I Walk into an Argument

It was Sunday morning and we had lunch guests. At about half past ten, Georgina came round and went into the kitchen to talk to Maureen.

Sometime later I went for a coffee and walked into a conversation that was beginning to simmer.

“But he walks around as if nothing had happened. I see him as a child molester. Not very edifying is it?”

“I beg your pardon, Georgina. She was sixteen, she knew what she was doing and she was fully mature. Humans mate in private you know. The rest of us have no idea what went on there. So what right have you to pass judgement?”

Maureen was tense, speaking very fast.

Georgie blew a breath out of the side of her mouth looked sideways with an expression that said “no point in continuing this conversation”.

But in a moment she turned back to Maureen and said: “But I’d be so crazy if something like this happens to my girls when they reach that age.”

I think it was meant to be placatory.

“Well, let me disabuse you,” Maureen went on. “They’ll get the just same hormone rush. If they want to do it, they will do it — and there’s nothing to stop them. If I were you I would make sure they know all about birth-control.”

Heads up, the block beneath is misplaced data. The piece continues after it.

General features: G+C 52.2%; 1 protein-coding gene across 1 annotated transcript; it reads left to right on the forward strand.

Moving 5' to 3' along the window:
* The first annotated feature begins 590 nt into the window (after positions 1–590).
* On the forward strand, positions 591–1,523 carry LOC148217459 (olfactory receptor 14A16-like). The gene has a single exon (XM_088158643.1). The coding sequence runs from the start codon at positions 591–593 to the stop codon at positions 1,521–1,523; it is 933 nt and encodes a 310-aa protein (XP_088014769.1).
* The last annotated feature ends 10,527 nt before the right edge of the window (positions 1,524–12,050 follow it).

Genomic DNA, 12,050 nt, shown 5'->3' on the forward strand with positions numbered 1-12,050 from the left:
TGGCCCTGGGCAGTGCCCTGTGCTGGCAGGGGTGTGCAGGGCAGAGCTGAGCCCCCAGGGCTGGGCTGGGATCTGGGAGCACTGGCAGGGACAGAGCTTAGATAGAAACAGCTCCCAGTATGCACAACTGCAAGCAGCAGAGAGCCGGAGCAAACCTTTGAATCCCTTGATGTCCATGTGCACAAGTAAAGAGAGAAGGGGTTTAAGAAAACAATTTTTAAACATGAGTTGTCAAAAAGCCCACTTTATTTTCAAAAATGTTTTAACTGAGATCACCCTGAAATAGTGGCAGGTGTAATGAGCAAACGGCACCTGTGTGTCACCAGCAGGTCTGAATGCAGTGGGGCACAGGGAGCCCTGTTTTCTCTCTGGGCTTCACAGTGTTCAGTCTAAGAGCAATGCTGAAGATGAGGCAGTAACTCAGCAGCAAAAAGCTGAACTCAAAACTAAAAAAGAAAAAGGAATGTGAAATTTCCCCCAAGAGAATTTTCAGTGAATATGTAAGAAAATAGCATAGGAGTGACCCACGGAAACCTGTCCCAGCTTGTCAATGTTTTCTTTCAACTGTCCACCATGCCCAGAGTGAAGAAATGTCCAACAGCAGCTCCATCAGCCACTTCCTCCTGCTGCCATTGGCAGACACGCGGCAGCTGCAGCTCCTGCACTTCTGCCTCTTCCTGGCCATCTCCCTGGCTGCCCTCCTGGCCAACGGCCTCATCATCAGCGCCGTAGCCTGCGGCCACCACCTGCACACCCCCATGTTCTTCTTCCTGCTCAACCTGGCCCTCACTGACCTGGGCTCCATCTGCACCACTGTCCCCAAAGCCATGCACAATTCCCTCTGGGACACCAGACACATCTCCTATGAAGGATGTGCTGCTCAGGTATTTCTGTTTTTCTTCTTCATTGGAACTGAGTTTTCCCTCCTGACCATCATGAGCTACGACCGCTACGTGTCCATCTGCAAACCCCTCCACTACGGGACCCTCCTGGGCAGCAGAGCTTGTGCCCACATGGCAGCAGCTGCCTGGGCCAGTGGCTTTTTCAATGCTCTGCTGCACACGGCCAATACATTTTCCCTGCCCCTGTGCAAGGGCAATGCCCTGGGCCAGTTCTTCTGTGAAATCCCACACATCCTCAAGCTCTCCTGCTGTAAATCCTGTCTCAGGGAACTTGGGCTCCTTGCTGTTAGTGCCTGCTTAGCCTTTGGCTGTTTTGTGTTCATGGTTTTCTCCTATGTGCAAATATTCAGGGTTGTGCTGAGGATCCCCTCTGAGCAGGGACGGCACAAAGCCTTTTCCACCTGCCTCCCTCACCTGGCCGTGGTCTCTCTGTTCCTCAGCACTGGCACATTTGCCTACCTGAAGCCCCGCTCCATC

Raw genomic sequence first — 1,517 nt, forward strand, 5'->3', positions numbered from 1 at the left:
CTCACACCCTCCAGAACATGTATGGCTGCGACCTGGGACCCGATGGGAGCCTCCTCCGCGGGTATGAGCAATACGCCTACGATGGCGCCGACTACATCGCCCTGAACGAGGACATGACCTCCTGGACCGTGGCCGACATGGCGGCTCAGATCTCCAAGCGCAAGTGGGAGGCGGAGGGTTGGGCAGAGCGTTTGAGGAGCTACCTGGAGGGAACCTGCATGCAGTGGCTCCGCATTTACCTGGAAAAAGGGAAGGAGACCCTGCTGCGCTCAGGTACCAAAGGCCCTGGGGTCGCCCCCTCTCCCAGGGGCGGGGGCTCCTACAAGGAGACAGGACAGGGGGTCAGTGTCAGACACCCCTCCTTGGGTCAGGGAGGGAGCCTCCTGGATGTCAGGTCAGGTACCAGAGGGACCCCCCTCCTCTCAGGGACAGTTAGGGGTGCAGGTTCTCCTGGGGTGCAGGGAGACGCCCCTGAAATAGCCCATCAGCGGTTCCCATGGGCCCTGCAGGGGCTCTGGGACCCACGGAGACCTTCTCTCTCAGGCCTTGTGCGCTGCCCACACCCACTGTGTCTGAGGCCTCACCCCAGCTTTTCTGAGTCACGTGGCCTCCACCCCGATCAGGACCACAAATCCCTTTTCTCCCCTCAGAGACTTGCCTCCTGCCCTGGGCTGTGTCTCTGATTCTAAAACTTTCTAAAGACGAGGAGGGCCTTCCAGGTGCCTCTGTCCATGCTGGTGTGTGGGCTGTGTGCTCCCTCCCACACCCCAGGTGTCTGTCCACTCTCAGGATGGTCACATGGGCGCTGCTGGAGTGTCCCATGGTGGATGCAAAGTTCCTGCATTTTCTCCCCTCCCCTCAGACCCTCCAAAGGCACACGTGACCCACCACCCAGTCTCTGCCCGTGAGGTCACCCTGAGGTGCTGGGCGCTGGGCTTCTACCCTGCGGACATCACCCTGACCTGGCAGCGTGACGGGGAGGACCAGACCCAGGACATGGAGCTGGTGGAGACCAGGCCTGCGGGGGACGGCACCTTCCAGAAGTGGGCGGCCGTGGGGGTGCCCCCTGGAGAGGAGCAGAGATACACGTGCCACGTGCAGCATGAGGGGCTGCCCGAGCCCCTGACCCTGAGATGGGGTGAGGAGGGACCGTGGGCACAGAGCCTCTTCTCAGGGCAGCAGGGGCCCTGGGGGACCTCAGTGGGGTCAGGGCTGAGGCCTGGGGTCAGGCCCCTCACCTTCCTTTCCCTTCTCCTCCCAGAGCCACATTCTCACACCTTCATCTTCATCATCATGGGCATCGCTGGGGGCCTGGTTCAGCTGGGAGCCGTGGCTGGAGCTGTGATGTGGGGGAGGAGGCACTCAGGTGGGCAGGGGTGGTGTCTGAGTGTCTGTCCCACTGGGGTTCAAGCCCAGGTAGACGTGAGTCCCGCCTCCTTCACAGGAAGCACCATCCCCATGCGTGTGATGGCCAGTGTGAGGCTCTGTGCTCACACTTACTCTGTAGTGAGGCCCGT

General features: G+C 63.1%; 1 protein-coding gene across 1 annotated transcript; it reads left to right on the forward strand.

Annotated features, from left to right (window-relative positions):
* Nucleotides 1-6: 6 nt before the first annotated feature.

“But isn’t that a problem, Maureen? Lavinia will be loved and cared for and probably educated in a private school like you said because Norman has money. But in the cities teenage girls make feral children who roam the streets and riot — and they get paid to do it, the state supports them.”

“Would you go back to the past, punish them, shame them, confiscate their children, drive them away from their communities, like in Tess of the D’Urbervilles?”

I wanted to hear Georgina’s answer but she just raised her eyebrows again and looked away.

At that moment Maureen’s mobile phone rang. She answered, hurriedly, “Yes, of course, I quite understand…not to worry,” clearly very determined to get on and finish her point.

“Listen, Georgina. She was sixteen and it was consensual. No law was broken. I am sure our  politicians should be more up-front about the consequences of teenage pregnancies. But I don’t think young people’s lives should be ruined because they make mistakes.”

Georgina made to go and gave Maureen a rather routine hug, but I could tell Maureen was still very tense.

As soon as Georgie left, Maureen told me our lunch guests couldn’t make it.

Then she realised she had left the scallops in their shells in the oven too long and the breadcrumb topping was burned and black.

“I’m binning them,” she said. “The scallops will be horrible and chewy.”

Then she laughed, as she does, and kissed me on the cheek and said: “It’ just you and me — and I’m not sorry.”

Over lunch Maureen said: “The trouble is she’s right. I believe Lavinia will have a loving, if unorthodox, family and will get a very good education. But what can those teenage single mums in sink estates give their children except love — and love doesn’t pay the bills or keep the kids off the streets? We’ve set a poor example to them. ”

It turns that Georgie had actually come to talk to Maureen about a new anti-obesity preparation. Obesity is her big thing. She wants to get up a national petition to get more  preparations like the one she was showing Maureen available on the National Health Service.

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